Student or Learner
1. I prepare a daily newsletter consisting of all relevant news in an economic sector. When I am done compiling the news items, I say to my colleagues, “the news are done”. Am I correct in saying that? I know that the word ‘News’ takes a singular verb, but ‘the news is complete’ doesn’t sound correct to me either.
2. Also what does one say when she wants to convey that she has read all the news items in a newspaper?
Can she say: I read all the news in the paper?colloquium:
I have read today's newspaper front to back (from the first to the last page).
You can say "I read all the news..." but it would refer to something you did in the past, for instance: "Yesterday, I read all the news in the paper" or "This morning, I read all the news in the paper". If it's an action you've just completed, you would say "I have read all the news in the paper." The 'have' lets us know that you're just finished.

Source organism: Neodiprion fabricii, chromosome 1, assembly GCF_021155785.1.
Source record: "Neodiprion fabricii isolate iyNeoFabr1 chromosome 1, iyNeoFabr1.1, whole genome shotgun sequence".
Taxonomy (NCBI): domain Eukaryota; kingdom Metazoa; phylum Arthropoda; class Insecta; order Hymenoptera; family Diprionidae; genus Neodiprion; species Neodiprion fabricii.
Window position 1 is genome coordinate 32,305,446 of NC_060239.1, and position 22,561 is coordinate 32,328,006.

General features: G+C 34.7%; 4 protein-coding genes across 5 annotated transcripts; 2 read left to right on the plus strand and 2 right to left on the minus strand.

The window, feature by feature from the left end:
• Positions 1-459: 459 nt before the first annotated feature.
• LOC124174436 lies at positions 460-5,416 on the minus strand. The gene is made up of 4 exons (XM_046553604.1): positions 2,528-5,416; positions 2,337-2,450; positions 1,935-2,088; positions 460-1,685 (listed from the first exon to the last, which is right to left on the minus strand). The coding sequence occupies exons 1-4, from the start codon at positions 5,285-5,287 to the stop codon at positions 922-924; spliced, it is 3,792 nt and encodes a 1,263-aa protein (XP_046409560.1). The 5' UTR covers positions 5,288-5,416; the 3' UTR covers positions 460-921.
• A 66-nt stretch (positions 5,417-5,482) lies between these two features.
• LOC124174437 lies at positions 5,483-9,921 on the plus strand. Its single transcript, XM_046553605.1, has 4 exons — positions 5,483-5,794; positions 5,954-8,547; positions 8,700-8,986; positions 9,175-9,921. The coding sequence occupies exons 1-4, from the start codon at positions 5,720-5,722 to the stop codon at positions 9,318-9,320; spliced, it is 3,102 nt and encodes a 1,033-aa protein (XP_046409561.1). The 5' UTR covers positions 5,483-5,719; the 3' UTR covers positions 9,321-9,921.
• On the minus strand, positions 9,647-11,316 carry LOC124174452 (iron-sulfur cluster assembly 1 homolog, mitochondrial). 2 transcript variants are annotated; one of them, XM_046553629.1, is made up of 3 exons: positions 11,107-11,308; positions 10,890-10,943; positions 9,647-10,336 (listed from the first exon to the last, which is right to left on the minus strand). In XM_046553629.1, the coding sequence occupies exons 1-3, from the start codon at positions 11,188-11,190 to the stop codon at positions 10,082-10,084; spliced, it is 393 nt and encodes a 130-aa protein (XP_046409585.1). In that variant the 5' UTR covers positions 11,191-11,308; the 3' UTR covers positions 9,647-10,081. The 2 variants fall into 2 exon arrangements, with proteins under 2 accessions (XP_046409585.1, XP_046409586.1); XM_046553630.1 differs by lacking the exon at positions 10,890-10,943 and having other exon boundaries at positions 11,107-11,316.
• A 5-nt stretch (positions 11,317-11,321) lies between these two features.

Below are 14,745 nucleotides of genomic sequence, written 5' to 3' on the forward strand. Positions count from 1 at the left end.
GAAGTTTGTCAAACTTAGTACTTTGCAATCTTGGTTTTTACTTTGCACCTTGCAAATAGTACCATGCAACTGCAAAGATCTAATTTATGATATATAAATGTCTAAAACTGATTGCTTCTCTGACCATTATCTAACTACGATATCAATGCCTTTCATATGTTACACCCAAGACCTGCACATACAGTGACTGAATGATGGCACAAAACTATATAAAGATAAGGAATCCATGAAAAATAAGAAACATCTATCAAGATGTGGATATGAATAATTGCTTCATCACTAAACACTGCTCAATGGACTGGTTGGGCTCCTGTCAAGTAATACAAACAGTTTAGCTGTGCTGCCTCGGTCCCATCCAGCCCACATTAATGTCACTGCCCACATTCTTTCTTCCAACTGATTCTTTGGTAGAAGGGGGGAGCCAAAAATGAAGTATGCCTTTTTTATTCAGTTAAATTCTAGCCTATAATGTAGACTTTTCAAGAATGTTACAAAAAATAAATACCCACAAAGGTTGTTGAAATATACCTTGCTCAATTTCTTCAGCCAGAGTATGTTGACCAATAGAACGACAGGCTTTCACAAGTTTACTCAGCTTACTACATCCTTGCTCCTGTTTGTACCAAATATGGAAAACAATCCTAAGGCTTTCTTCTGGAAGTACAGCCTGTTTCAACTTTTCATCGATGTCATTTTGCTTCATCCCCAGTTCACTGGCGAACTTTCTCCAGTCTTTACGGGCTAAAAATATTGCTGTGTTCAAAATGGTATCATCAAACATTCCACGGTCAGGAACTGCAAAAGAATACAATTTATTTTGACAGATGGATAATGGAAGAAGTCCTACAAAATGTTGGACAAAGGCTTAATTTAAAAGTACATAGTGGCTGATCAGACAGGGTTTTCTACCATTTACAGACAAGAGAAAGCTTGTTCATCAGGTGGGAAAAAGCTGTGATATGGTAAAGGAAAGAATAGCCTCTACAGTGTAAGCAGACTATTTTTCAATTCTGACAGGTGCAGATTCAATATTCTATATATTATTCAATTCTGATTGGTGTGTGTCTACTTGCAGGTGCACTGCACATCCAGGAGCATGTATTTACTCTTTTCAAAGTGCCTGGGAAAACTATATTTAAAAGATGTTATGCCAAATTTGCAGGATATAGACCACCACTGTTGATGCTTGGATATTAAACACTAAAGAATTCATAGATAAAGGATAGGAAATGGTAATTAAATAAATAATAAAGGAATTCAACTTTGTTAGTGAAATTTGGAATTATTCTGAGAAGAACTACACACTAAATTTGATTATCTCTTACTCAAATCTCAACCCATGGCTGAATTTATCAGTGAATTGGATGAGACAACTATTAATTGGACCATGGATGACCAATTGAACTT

Heh, true. Thanks for clearing that up. I was so focused on explaining that 'I read all the news...' could not refer to something you'd just finished, that I didn't think about the other uses for 'I have read...'